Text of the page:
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April 16, 1998

Comfort to retire from role of advocate for part-time students

"After 29 years of fighting the same battles over and over, I thought it was time for a change," said Bob Comfort, 61, explaining his decision to retire July 1 as associate dean of the College of General Studies (CGS).

What battles? "Well, CGS — or any evening college or school that caters primarily to non-traditional students — always functions in this in-between role," Comfort replied. "We don't have our own faculty. We always have to rely on someone else to provide our courses and instruction. We're kind of in a beggar's role. We depend on the good graces of other deans and department chairs who have their own priorities. And CGS may not always be one of those priorities." John Bolvin, CGS dean from 1983 to 1994, recalled: "Bob was always a fighter, in a positive sense, on behalf of part-time and evening students. He was extremely desirous that CGS students received good advising services, including employment services. Because while most of our students were employed, many wanted to change jobs; that's why they were going to CGS for a degree.

"Bob also would fight with other deans to make sure CGS got its share of regular, full-time faculty so our kids wouldn't graduate without studying under some regular faculty." And Comfort would always stick around the CGS offices on the first night of a new term so that if instructors failed to show up, students would have someone to go to for help, Bolvin noted.

Comfort said he'll leave Pitt "with very good feelings about the college and the University, and I'm proud of what I've been able to contribute. On the other hand, I don't think CGS has reached its fullest potential yet." According to Comfort, one of the best things that ever happened to CGS was the appointment last fall of Vice Provost Jack Daniel as interim CGS dean.

"Jack's appointment has created a much better understanding in the Provost's office of CGS, its values, its needs, its problems. The next three-to-five years will be critical for the college, and we're going to need support from the Provost's office. I think Jack's dual relationship has been great for us and for our students," Comfort said.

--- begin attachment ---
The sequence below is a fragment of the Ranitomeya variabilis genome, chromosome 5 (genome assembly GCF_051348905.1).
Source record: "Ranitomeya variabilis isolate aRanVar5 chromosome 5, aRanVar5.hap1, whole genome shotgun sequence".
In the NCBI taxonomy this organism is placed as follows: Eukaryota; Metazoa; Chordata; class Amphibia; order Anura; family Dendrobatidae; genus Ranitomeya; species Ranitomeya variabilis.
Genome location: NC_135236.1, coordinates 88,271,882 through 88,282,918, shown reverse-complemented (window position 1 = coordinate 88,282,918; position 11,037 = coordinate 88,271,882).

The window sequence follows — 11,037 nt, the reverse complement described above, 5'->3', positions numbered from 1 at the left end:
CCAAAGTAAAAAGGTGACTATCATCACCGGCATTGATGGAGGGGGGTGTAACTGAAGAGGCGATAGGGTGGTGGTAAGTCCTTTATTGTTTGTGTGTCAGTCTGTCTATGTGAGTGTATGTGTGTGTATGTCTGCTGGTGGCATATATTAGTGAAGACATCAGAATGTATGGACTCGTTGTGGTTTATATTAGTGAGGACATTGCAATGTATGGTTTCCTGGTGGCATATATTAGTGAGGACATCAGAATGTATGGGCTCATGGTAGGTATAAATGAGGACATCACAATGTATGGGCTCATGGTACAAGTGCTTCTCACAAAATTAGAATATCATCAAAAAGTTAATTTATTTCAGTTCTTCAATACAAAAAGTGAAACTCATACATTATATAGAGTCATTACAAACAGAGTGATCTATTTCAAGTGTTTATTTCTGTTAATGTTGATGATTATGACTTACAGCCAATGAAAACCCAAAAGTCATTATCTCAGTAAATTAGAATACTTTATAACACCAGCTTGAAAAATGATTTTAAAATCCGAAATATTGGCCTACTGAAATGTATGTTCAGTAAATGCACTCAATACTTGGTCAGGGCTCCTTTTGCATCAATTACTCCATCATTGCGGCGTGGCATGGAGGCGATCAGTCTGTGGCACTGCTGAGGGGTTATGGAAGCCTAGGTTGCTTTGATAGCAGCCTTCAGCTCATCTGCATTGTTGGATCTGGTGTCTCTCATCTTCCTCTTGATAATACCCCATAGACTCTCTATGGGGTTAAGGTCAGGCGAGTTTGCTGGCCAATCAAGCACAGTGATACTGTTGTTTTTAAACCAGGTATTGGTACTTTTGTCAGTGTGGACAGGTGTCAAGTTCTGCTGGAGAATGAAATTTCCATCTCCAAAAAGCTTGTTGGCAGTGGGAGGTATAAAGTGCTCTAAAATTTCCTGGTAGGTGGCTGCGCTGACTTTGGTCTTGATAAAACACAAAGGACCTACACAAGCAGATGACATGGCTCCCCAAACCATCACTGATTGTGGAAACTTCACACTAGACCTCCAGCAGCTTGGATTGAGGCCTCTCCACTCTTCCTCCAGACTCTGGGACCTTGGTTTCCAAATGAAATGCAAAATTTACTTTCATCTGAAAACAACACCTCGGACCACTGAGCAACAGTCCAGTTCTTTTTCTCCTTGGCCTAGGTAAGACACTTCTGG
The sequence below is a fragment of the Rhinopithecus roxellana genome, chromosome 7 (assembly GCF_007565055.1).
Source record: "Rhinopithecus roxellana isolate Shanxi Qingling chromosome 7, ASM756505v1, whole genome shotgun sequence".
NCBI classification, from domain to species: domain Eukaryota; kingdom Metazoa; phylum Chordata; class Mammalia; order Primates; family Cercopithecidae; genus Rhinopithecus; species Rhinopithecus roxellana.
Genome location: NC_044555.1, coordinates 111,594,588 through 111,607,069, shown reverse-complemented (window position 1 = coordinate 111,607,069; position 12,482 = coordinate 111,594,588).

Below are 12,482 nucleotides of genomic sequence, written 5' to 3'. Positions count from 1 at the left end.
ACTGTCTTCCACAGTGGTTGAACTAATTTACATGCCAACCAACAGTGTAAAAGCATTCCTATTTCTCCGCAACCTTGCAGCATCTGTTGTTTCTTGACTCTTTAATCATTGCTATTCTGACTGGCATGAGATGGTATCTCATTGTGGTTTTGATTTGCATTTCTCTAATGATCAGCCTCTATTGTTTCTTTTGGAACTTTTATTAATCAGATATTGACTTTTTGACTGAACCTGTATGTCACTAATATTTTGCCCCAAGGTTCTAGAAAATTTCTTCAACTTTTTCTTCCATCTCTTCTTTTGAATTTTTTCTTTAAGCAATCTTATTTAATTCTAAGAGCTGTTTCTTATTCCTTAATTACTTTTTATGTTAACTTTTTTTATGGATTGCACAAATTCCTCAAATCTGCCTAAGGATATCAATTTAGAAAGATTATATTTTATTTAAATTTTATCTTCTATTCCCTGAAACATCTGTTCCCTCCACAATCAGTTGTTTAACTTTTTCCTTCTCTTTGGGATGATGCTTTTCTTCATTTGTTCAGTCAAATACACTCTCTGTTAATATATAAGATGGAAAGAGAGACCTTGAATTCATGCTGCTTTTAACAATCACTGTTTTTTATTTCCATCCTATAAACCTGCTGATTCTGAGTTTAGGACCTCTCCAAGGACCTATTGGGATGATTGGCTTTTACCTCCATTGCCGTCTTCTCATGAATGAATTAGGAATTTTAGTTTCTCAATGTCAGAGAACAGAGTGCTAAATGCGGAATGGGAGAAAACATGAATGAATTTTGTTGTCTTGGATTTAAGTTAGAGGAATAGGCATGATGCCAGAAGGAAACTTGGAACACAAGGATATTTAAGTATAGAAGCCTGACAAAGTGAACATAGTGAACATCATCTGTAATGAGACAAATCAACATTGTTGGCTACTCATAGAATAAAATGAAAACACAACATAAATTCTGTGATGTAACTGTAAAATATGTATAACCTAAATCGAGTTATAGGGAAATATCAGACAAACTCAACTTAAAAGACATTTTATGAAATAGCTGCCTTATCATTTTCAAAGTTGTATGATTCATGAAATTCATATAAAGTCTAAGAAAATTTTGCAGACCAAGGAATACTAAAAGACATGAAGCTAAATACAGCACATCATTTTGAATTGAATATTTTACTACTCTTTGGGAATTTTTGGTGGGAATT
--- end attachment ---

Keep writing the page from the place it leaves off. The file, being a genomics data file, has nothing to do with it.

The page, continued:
Reminded that he's seven weeks from retirement and doesn't need to toady to his boss, Comfort laughed and said, "I know. I don't have to say it, but I've said the same thing to Jack and to our staff and students. It's not bullshit. Jack has been a real catalyst for change since last fall." Since then, the Office of University Summer Sessions and Continuing Education has been merged into CGS, with office director Darlene Zellers Semelko appointed as a CGS associate dean. Daniel also recently named Kevin J. Altomari as CGS associate dean for Student Affairs and Services, a new position that incorporates most of Comfort's duties.

Also since last fall, the college submitted its long overdue, long-range plan to Provost James Maher, who has tentatively approved it.

The plan calls for CGS to continue offering degrees in programs distinctive to the college, develop new programs aimed at evening and weekend students, pursue distance education opportunities and expand non-credit offerings through units such as the Computer Learning Center and Pitt's Informal Program.

Failing to come up with a plan acceptable to Provost Maher was largely the undoing of former CGS Dean Robert L. Carter, who resigned Sept. 1 after one year at Pitt to return to Wayne State University.

"Carter was expected to come in and establish a strategic plan, to tell the provost and his staff how CGS should function," Comfort recalled. "This is a tough culture, it's a large, complex institution, and Carter wasn't able to develop an acceptable plan. I'm not sure many people from the outside could have come in and done it." Comfort himself was one of three finalists in a 1993 CGS dean search, but Pitt senior administrators called off that search on the grounds that none of the finalists merited tenure, a requirement for the job. Comfort then served as interim dean from 1994 until Carter's hiring in summer 1996.

These days, Comfort the long-time Pitt insider can hardly wait to become an outsider. "I'm anxious to leave not because I'm unhappy here," he said, "but because I'm ready to do some new things," including volunteer work, enjoying the South Fayette Township home he and his wife Donna bought a year and a half ago, and pursuing his two main hobbies: designing toys and furniture.

"I've got seven grandsons, and I've created a special toy out of wood for each of them. My wife keeps asking me when I'm finally going to make something for her." With the rash of forced resignations among Pitt administrators in recent months, Comfort knows his retirement announcement raised eyebrows among some colleagues. "Just the other day, someone said to me, 'Well, I won't ask you whether you're leaving voluntarily…'." But Comfort insists it was his idea to retire. "I initiated the discussion and pushed the issue," he said. "The University has what I consider to be a fantastic retirement plan, the stock market has done well, and I figured it's time to start a new phase of my life." Comfort said Pitt will never be far from his thoughts. "My house is 17 miles from campus, but I can see the top of the Cathedral of Learning from my backyard. They say, 'out of sight, out of mind.' Well, I'll see the Cathedral every time I walk into my backyard, so I'm never going to feel that far away from the University of Pittsburgh."

— Bruce Steele

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